To me, there's probably no force more powerful in business than the strength that can be exerted by a powerful culture. Culture can be like kryptonite, crushing even the most powerful management initiative or leader.
I was thinking about this just yesterday as I worked with my good friends at Kinkos/Fedex. In the old days, Kinkos was a reliable, if somewhat disorganized print shop. I could count on Kinkos to provide me with a slightly disheveled manager who knew practically everything about printing, and who could make great recommendations about my documents. If Kinkos wasn't particularly organized, they were staffed by people who knew their business and always managed to get the job right. Since Fedex has bought Kinkos, it has all gone downhill.
Why? Well, I can't claim to have done a thorough investigation, but my suspicion is a culture clash. To Fedex, a job is very simple. You accept something from a customer, tag it and ship it. Whether its a three day ground shipment or an emergency overnight letter, everything to Fedex revolves around shipping. It boils down to a simple process with very powerful technology behind it. For Kinkos, by contrast, almost every customer interaction is a one-off. While I was in the local Kinkos over the weekend, there were approximately 10 other customers. Some wanted large quantities of black and white prints, some wanted to reproduce marketing collateral, some needed help with binding and so forth. Kinkos does not have a great process or powerful technology behind it.
In its history, Kinkos managed this by spending a lot of time with its customers, and usually overstaffing its facilities. I can remember going into many Kinkos and seeing five or six people in Kinkos aprons, working throughout the store. What they lacked in process, they made up for in customer service and customer interaction. Since Fedex has taken over, the focus seems to be to get people in and out as quickly as possible, with less customer service. I think the impact on the Kinkos side of the business will be dramatic and devastating. While it's OK to quickly process a Fedex package, you want the people handling your binders, your marketing material, your corporate presentation to take their time, listen to you and do it right. There's simply much less evidence of that old Kinkos culture anymore.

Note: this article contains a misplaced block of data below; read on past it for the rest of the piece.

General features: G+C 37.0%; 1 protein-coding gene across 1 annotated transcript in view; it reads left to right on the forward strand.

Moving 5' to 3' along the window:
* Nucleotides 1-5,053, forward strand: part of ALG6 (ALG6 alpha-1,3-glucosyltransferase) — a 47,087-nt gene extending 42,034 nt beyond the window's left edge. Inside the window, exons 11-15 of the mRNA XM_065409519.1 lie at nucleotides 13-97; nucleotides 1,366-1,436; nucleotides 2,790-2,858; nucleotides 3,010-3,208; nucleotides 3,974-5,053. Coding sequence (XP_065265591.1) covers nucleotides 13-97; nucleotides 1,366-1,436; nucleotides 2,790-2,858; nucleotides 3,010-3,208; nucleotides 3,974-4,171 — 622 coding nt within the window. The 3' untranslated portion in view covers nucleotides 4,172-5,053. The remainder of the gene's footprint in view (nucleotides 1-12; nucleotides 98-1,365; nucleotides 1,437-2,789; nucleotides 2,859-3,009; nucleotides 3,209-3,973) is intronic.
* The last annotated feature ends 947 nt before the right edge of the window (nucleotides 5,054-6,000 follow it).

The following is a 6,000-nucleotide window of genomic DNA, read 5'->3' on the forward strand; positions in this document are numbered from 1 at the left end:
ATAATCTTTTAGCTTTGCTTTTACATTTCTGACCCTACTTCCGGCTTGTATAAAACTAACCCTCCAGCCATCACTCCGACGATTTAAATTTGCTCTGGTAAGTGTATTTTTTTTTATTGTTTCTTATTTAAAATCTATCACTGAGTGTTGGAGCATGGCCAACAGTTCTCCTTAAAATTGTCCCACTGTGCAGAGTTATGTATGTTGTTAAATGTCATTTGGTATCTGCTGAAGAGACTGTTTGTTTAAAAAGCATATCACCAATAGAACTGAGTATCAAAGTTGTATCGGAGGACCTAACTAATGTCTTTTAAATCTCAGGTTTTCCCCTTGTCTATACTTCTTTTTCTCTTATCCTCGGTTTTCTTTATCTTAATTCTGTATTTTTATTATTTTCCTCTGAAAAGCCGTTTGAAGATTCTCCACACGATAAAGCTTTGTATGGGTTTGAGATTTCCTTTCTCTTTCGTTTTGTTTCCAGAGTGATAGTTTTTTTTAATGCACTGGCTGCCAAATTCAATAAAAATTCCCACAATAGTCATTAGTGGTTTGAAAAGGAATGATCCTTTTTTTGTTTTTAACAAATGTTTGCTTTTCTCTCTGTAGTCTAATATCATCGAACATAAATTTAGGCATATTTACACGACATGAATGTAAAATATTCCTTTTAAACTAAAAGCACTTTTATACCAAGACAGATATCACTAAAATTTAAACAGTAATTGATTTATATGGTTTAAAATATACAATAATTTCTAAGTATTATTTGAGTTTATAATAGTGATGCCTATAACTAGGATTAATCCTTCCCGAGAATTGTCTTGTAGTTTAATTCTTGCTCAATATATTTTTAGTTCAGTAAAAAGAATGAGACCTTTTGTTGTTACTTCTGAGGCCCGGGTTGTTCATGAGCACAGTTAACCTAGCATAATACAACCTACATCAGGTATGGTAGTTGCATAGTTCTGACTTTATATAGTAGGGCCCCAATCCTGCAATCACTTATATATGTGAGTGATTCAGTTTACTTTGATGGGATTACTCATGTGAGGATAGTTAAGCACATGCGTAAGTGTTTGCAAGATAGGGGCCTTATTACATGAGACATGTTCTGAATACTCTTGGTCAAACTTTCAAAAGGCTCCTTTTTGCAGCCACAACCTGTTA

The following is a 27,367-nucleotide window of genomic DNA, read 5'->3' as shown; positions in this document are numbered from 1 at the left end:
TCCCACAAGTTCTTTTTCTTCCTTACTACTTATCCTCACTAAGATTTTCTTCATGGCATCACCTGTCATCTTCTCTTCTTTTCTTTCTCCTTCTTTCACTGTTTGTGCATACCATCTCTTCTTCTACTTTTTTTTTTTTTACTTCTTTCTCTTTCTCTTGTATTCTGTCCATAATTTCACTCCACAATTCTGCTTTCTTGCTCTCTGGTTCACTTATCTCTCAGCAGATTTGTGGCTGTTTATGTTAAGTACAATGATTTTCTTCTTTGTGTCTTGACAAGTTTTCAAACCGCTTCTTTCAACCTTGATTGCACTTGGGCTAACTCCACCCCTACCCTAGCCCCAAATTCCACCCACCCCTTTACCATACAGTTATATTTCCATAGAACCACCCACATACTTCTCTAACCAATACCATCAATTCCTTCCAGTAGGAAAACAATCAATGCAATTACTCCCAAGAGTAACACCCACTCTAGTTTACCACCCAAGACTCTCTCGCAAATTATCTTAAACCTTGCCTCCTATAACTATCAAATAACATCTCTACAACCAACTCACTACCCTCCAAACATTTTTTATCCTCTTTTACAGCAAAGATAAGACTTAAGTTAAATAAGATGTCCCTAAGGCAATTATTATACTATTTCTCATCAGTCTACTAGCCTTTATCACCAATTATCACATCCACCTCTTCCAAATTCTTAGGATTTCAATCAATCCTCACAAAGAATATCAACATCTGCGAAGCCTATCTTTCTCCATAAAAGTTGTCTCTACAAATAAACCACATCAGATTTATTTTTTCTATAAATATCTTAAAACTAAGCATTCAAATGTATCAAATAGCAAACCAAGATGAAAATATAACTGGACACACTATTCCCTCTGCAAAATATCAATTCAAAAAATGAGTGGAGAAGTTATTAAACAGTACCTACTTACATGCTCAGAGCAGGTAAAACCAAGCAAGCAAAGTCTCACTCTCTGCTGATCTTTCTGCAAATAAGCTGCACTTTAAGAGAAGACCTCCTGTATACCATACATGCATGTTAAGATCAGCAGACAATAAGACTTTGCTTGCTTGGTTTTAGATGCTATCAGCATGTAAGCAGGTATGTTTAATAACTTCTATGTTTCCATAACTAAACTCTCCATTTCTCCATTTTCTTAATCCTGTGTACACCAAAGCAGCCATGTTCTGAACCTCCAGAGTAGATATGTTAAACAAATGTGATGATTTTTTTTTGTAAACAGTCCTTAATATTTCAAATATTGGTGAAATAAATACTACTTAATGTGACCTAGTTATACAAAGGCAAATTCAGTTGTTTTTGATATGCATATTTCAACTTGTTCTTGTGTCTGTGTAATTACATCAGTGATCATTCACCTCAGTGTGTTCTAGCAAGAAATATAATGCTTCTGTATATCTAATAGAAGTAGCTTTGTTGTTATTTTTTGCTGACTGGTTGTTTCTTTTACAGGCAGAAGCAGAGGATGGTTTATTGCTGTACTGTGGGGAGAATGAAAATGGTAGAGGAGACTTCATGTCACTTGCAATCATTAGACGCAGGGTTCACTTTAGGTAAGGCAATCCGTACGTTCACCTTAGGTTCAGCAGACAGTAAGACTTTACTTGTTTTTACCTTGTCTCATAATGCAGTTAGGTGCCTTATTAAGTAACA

To Fedex, all customer interactions look like a simple, fast process: accept the package, tag the package, ship the package. That culture is forcing change on Kinkos that will ultimately drive the document management customers away from Kinkos. Fedex may have purchased a significant number of new physical facilities, but is probably strangling a primary revenue line.
What Fedex may not realize is that its focus on efficiency is almost opposite to the expectations and needs of the Kinkos customers. The culture clash between the two organizations is pronounced and is going to kill Kinkos.